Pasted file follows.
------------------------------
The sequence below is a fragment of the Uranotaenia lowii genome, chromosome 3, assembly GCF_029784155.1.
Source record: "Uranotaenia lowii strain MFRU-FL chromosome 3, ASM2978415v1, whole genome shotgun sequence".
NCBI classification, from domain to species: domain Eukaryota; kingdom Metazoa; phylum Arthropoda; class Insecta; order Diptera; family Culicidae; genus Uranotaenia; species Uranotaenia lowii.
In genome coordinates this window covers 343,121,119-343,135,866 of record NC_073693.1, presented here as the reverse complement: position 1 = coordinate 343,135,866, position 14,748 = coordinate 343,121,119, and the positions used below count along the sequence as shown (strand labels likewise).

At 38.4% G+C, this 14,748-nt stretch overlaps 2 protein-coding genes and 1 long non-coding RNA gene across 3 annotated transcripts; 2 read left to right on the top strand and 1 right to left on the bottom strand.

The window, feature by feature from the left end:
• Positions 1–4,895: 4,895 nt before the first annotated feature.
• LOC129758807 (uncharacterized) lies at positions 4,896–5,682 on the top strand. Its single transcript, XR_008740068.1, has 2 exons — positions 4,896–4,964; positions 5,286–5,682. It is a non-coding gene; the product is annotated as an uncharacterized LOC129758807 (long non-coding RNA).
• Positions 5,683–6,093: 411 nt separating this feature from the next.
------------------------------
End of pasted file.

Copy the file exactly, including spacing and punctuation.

The sequence below is a fragment of the Uranotaenia lowii genome, chromosome 3, assembly GCF_029784155.1.
Source record: "Uranotaenia lowii strain MFRU-FL chromosome 3, ASM2978415v1, whole genome shotgun sequence".
NCBI classification, from domain to species: domain Eukaryota; kingdom Metazoa; phylum Arthropoda; class Insecta; order Diptera; family Culicidae; genus Uranotaenia; species Uranotaenia lowii.
In genome coordinates this window covers 343,121,119-343,135,866 of record NC_073693.1, presented here as the reverse complement: position 1 = coordinate 343,135,866, position 14,748 = coordinate 343,121,119, and the positions used below count along the sequence as shown (strand labels likewise).

At 38.4% G+C, this 14,748-nt stretch overlaps 2 protein-coding genes and 1 long non-coding RNA gene across 3 annotated transcripts; 2 read left to right on the top strand and 1 right to left on the bottom strand.

The window, feature by feature from the left end:
• Positions 1–4,895: 4,895 nt before the first annotated feature.
• LOC129758807 (uncharacterized) lies at positions 4,896–5,682 on the top strand. Its single transcript, XR_008740068.1, has 2 exons — positions 4,896–4,964; positions 5,286–5,682. It is a non-coding gene; the product is annotated as an uncharacterized LOC129758807 (long non-coding RNA).
• Positions 5,683–6,093: 411 nt separating this feature from the next.